Tropical littoral waters ensure sub-optimal performance of the sonars deployed in the underwater domain for any acoustic survey mission. The degradation is of the order of over 70% based on the propagation conditions. The frequency versus resolution and the range versus depth are critical factors in planning the UWSAR. While higher frequency is critical for better resolution to be able to identify the debris, the higher frequencies suffer significant attenuations underwater during propagation and may not be able to detect the object at high range. Given the sub-optimal performance of the sonars in the tropical littoral waters, the specifications of range given by the Original Equipment Manufacturer (OEM) just do not hold good and thus the planning and resource deployment for UWSAR in these waters requires a different approach. Multiple levels of SAR will be required to actually identify the wreckage – the initial search to identify the possible location with low frequency sonar (low resolution) and then the deployment of high frequency sonars to actually identify the debris. Ship borne and Autonomous Underwater Vehicles (AUVs) will have to be appropriately used to deploy the sonars at the location. Large scale data analysis, right from the prediction of the location, and validation of the site to the actual deployment of the acoustic survey needs a substantial amount of preparatory work.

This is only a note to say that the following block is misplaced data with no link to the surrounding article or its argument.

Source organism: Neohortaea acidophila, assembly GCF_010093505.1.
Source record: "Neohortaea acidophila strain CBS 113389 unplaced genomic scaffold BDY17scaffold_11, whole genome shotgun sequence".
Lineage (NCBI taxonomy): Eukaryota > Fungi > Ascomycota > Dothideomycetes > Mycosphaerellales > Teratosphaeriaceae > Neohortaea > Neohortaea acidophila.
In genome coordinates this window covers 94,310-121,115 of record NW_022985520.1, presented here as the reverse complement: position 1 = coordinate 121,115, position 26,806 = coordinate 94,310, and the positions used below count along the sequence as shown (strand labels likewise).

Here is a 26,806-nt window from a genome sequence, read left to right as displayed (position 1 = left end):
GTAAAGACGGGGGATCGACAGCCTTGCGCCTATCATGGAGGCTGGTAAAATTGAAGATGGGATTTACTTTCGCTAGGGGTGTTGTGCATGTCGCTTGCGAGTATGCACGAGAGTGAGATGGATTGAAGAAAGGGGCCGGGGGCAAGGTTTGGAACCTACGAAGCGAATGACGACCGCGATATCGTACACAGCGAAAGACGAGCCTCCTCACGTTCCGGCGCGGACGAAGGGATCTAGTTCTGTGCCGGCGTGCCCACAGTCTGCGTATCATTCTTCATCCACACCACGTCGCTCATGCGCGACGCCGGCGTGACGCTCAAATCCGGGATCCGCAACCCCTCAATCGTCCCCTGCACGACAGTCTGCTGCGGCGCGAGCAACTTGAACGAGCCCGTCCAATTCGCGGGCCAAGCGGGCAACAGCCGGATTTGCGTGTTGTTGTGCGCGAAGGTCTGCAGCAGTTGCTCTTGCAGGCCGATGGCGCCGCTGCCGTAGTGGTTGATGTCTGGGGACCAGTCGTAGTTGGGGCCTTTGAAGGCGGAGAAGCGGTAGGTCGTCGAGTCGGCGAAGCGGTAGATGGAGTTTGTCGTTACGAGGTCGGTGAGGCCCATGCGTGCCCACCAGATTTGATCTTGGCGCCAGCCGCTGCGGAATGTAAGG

The socio-economic and political situation in the region does not allow any of the nations to deploy significant resources for indigenous Research & Development (R&D) and focus on Science & Technology (S&T) capacity and capability development. The constant budgetary competition among the socio-economic requirements to meet immediate needs versus long term S&T investment is a difficult political decision and often unviable. The fragmented geopolitics of the region further adds to the lack of coordination and consolidation among nations in the region to come together and work in a coherent and cogent manner. This allows extra-regional powers to meddle in domestic politics and further disrupt regional peace and prosperity. Non-state actors are being used as a regular instrument of state foreign policy, impacting regional cooperation and consolidation. Maritime governance is a serious casualty in the absence of effective policy backed by S&T and local site specific R&D. Given the trans-ocean nature of the maritime commons, only a regional framework can work.
Maritime governance is a serious casualty in the absence of effective policy backed by S&T and local site specific R&D. Given the trans-ocean nature of the maritime commons, only a regional framework can work.
“The pooling of resources and synergising of efforts across stakeholders will facilitate safe, secure, sustainable growth for all in the region and significantly enhance maritime governance.”